Working at a Defense Factory

I was there . . .

by Betty DeLucchi

Excerpted from Betty June: My Life During the Great Depression and World War II: 1926 to 1946, self-published, Pasadena, CA: 2020


Women working at vacuum tube factory, early 1940s.

Photo: Betty DeLucchi

It seemed like every business and manufacturing firm in the San Francisco Bay Area was looking for workers. I applied to work at Eitel McCullough, a company in San Bruno. It was a factory where large radio-transmitter tubes were manufactured; the tubes were to be used on ships and submarines.

Several of my friends applied at the same time, so we went for our physical and aptitude tests together. I was hired as a spot welder, to manufacture grids which form the inner part of the tubes. I chose to work the night shift as it paid a slightly higher wage than daytime work. My father was pleased that I'd earn $2.25 an hour. I hoped to save money for college.

San Bruno was about 16 miles north of home. We traveled on the Southern Pacific Railway to go to work — the trains had a well-established system on the peninsula. We boarded at Redwood City station around 10:30 at night, and were often amused and fascinated by the cars. Everything was "blacked out" — the shades drawn over the windows and very little light in the interiors. We were not permitted to peek out even slightly by moving the window coverings. The only light emitted by the train was from the fixture on the front of the engine. But to view the interiors! It was like an adventure every night. Since all the better train cars were being used to transport troops, we got whatever could be found without too many flattened wheels. Sometimes the seats were wooden slats, sometimes they were covered with plush but worn red velvet; sometimes this fabric was on the walls as well. Often there were small vases on the walls, next to the unused gas light fixtures that hung between each group of seats.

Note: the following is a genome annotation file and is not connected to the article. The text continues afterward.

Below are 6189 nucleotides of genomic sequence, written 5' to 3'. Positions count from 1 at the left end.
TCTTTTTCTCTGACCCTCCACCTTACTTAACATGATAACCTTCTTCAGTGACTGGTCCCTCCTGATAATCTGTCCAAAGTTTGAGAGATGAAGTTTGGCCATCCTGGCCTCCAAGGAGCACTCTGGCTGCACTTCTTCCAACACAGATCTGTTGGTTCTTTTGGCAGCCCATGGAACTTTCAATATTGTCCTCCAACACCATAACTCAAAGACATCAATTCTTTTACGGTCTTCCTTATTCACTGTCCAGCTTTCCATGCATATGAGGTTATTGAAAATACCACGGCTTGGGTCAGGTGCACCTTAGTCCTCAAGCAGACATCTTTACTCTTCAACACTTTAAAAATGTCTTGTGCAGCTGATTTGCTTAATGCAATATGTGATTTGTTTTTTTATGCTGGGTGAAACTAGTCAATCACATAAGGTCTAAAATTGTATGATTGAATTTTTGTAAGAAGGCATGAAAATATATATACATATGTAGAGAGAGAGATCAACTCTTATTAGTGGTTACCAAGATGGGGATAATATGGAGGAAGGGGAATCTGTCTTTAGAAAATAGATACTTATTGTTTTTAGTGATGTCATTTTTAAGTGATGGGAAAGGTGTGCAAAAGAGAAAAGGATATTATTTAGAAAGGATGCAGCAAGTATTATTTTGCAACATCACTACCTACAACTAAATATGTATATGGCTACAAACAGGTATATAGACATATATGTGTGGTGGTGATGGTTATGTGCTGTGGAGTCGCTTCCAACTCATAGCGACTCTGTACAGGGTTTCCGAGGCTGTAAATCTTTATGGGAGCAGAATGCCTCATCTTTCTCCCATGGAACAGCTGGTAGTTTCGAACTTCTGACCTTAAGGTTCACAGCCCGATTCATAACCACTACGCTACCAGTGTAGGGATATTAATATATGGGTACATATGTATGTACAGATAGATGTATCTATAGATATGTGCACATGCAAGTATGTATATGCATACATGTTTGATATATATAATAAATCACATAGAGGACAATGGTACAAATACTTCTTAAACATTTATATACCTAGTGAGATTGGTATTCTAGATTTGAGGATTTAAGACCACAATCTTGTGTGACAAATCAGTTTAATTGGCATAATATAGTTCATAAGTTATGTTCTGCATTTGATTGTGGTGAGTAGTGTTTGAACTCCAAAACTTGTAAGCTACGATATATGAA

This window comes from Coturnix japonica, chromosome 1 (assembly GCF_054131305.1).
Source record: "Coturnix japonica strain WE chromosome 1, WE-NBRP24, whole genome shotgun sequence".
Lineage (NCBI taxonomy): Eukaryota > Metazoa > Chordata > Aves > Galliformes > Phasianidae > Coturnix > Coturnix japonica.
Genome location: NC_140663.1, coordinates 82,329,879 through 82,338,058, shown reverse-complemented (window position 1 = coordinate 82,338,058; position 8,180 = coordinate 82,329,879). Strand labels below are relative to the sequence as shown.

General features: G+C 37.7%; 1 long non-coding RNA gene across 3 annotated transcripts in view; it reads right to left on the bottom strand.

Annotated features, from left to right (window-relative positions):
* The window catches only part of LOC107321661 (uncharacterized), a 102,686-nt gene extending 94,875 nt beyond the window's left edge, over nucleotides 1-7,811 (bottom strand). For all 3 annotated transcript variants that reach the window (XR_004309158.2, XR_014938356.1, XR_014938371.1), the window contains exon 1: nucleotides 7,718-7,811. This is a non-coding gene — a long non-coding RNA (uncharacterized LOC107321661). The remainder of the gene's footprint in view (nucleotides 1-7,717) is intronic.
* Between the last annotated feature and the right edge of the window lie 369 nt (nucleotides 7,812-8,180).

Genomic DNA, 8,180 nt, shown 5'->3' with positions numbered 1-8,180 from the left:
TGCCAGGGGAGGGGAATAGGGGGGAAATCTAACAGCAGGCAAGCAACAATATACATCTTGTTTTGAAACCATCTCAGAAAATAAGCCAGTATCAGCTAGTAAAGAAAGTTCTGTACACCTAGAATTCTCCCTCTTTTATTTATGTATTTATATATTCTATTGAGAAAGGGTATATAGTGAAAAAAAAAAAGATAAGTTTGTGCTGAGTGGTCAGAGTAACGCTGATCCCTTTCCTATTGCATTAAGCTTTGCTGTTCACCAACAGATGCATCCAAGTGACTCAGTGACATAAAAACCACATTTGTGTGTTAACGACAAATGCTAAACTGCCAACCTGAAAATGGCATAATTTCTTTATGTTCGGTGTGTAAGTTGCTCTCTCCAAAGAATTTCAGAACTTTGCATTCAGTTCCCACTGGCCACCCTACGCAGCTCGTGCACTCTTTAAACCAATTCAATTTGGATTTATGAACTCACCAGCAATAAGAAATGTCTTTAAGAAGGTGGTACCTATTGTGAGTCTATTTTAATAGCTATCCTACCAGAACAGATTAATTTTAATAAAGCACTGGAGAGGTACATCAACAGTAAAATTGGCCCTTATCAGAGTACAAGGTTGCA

We arrived in San Bruno just in time for our night shift to begin. On the station platform we waited for the train to pass on before crossing the tracks to the factory building and to our jobs. There was no light on the exterior but we could read the painted sign that said "Eitel-McCullough". Inside, we found our way to our separate departments. In the grid manufacturing section, workers were seated at long wooden benches, a welding machine mounted on the table in front of each worker. Using a form like a large spool, we wrapped platinum wire in several directions on it, and then applied a spiral wire so that it crossed each of the originally placed wires. Then we welded each juncture where the wires crossed and attached it all to a base. After learning how to do our job, we competed with each other to see who could make the best and the most.

The interior of the building was interesting and fun to explore. We liked to look into the other departments, especially where the glass blowing was done. Almost all the assembly workers were women, or men over the draft age; all the glass blowers were men. One of the lady workers became hypnotized by the big press machine that she was operating and was injured. She was not severely hurt but we became aware of the studies and safety precautions that must be taken by manufacturers.

This was the first time that women and girls wore pants in public. Up to then women were always seen in skirts or dresses. But of course pants were appropriate wear for work. It was a new experience for most of us.

It was also a new experience for the male workers we joined. Even in defense factories, women initially faced a hostile reception. But that changed rapidly as the men discovered their new colleagues' capabilities. Women knew they could do the jobs — tasks their mothers would have been surprised to see them do.

We also became aware of the great social changes occurring around us; they were dramatic and significant. There was a new mixture of ethnic groups, accents and customs. For the most part we took our places next to each other and did a great job.

Certainly we all shared a fear of the Japanese and Germans, as well as a desperate hope that we could win the war, so we understood each other and tolerated any differences.

My appetite for learning was strong. On the way home from my overnight shift at Eitel McCullough, I attended courses at San Mateo College. At 8:00am I was seated in the classroom for Music Appreciation or Basic English — simply because those were what was offered at that early hour. After class I would go home to Redwood City and sleep until time to head north again for my work shift.

While I was working at the defense factory, Mother let me know that she expected me to start paying rent for the bedroom I was sharing with Jean and the boys. This came as an unpleasant surprise.

After working nearly a year as a welder, I learned about a government-sponsored program for educating nurses. This offered to interested persons the opportunity to study nursing, to earn a degree and a chance to take the examination for a registered nurse license. Upon graduating, nurses were expected to become part of the U.S. Army Nurse Corps until the end of the war.

As soon as I learned about this program, I applied for entrance. I was accepted, and moved away from Redwood City to live in the student residence at a hospital in San Francisco.

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